MANILA — Cases are not expected to surge within 2 weeks after the Luzon-wide lockdown is lifted, an infectious disease specialist said but warned that the public should not be complacent against the fast-spreading coronavirus.
That period immediately following the community quarantine will cover infections still acquired during the lockdown because of the virus’ 14-day incubation period, said Dr. Edsel Maurice Salvaña of the University of the Philippines’ National Institutes of Health.
“This may lull us into a false sense of security if it stays low until there has been real harm done,” he said in a Facebook post last Saturday, adding that any modification to the community quarantine should be done “slowly.”
“The potential surge is always there.”
A government inter-agency task force is set to recommend options on the Luzon quarantine, which is set to end on April 30. Authorities earlier cited the possibility of gradually lifting it or extending the lockdown.
In any case, physical distancing and wearing of face masks in public should be part of a “new normal” beyond community quarantines, said Salvaña, to avoid transmitting the virus in case one was infected.
The new coronavirus has killed at least 428 out of 6,459 people infected in the country, figures that are among the worst in Southeast Asia.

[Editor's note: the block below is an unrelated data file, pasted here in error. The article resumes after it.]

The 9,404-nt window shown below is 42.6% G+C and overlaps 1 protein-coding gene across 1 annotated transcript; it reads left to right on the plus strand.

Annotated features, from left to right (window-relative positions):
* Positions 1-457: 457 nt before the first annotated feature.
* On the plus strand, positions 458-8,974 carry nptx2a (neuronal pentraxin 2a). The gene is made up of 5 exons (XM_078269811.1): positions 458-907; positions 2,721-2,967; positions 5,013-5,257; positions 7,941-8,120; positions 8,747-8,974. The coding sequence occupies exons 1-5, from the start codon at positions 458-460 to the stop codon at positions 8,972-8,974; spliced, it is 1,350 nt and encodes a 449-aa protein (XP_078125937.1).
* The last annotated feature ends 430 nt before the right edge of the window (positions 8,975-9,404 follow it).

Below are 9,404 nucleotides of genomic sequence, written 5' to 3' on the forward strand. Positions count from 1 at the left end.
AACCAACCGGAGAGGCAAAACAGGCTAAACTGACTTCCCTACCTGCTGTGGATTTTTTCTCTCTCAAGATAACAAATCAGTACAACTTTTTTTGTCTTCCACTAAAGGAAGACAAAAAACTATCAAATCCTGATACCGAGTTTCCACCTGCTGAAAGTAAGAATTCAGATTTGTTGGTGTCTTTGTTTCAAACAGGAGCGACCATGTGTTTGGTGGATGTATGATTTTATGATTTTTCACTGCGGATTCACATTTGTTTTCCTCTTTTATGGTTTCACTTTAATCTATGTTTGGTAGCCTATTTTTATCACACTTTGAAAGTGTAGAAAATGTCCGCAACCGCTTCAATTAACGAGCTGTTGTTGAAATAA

The Luzon quarantine, which began on March 17, resulted in “real gains” with the number of cases now doubling in 14 days instead of 3 in late March, said Salvaña.
“We must realize that this time was bought at a great cost and it is imperative that we don’t let our guard down,” he said.
“This is the only chance we get to consolidate our gains because our economy will not be able to tolerate another prolonged lockdown.”
Adjusting to the “new normal” post-quarantine will also involve “personal responsibility” to still minimize movement given that the virus has not been defeated, said Dr. Eric Tayag, former chief of the National Epidemiology Center.
“If I’m sick, I’m not going to go out because I would not want somebody to catch it from me,” he told ABS-CBN News.
Tayag said businesses should still consider work-from-home arrangements while more doctors could go for “telemedicine” practice or online consultation.
The Department of Health earlier issued guidelines on this virtual practice to “unburden local health systems and health facilities” now focused on COVID-19 cases.